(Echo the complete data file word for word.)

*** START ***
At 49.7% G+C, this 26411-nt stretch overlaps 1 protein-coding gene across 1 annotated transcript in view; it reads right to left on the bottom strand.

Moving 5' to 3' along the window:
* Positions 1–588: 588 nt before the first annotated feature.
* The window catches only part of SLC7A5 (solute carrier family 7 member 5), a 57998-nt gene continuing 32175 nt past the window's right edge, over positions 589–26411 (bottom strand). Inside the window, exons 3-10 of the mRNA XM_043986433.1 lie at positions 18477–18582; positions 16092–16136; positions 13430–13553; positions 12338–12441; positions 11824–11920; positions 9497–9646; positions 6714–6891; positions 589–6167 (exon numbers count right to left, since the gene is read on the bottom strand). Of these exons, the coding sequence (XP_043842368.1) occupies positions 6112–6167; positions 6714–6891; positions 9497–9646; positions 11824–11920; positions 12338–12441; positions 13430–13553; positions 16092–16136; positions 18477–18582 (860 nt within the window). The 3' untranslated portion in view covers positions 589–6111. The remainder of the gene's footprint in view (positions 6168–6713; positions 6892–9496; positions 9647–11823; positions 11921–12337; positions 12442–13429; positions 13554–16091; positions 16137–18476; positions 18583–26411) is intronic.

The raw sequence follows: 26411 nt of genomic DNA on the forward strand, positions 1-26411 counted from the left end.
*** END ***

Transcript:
At 49.7% G+C, this 26411-nt stretch overlaps 1 protein-coding gene across 1 annotated transcript in view; it reads right to left on the bottom strand.

Moving 5' to 3' along the window:
* Positions 1–588: 588 nt before the first annotated feature.
* The window catches only part of SLC7A5 (solute carrier family 7 member 5), a 57998-nt gene continuing 32175 nt past the window's right edge, over positions 589–26411 (bottom strand). Inside the window, exons 3-10 of the mRNA XM_043986433.1 lie at positions 18477–18582; positions 16092–16136; positions 13430–13553; positions 12338–12441; positions 11824–11920; positions 9497–9646; positions 6714–6891; positions 589–6167 (exon numbers count right to left, since the gene is read on the bottom strand). Of these exons, the coding sequence (XP_043842368.1) occupies positions 6112–6167; positions 6714–6891; positions 9497–9646; positions 11824–11920; positions 12338–12441; positions 13430–13553; positions 16092–16136; positions 18477–18582 (860 nt within the window). The 3' untranslated portion in view covers positions 589–6111. The remainder of the gene's footprint in view (positions 6168–6713; positions 6892–9496; positions 9647–11823; positions 11921–12337; positions 12442–13429; positions 13554–16091; positions 16137–18476; positions 18583–26411) is intronic.

The raw sequence follows: 26411 nt of genomic DNA on the forward strand, positions 1-26411 counted from the left end.